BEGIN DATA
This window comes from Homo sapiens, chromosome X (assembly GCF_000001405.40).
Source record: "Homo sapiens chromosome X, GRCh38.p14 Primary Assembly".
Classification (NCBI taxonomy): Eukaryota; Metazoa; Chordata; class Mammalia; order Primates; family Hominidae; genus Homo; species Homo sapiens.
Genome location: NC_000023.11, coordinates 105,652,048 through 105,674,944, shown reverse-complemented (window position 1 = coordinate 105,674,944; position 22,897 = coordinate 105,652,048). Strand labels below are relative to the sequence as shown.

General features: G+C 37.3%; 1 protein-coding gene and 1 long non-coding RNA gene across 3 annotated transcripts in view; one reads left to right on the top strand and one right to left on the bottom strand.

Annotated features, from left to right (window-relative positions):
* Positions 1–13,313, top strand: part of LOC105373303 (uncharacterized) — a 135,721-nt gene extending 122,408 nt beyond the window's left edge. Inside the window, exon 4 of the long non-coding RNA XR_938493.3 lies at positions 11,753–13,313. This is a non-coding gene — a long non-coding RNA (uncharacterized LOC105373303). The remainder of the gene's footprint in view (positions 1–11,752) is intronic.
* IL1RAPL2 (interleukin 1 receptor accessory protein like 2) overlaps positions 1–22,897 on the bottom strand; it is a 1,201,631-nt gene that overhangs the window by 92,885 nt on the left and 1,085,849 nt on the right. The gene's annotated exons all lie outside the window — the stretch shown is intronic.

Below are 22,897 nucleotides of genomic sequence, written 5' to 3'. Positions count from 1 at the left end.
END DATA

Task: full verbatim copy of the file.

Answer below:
This window comes from Homo sapiens, chromosome X (assembly GCF_000001405.40).
Source record: "Homo sapiens chromosome X, GRCh38.p14 Primary Assembly".
Classification (NCBI taxonomy): Eukaryota; Metazoa; Chordata; class Mammalia; order Primates; family Hominidae; genus Homo; species Homo sapiens.
Genome location: NC_000023.11, coordinates 105,652,048 through 105,674,944, shown reverse-complemented (window position 1 = coordinate 105,674,944; position 22,897 = coordinate 105,652,048). Strand labels below are relative to the sequence as shown.

General features: G+C 37.3%; 1 protein-coding gene and 1 long non-coding RNA gene across 3 annotated transcripts in view; one reads left to right on the top strand and one right to left on the bottom strand.

Annotated features, from left to right (window-relative positions):
* Positions 1–13,313, top strand: part of LOC105373303 (uncharacterized) — a 135,721-nt gene extending 122,408 nt beyond the window's left edge. Inside the window, exon 4 of the long non-coding RNA XR_938493.3 lies at positions 11,753–13,313. This is a non-coding gene — a long non-coding RNA (uncharacterized LOC105373303). The remainder of the gene's footprint in view (positions 1–11,752) is intronic.
* IL1RAPL2 (interleukin 1 receptor accessory protein like 2) overlaps positions 1–22,897 on the bottom strand; it is a 1,201,631-nt gene that overhangs the window by 92,885 nt on the left and 1,085,849 nt on the right. The gene's annotated exons all lie outside the window — the stretch shown is intronic.

Below are 22,897 nucleotides of genomic sequence, written 5' to 3'. Positions count from 1 at the left end.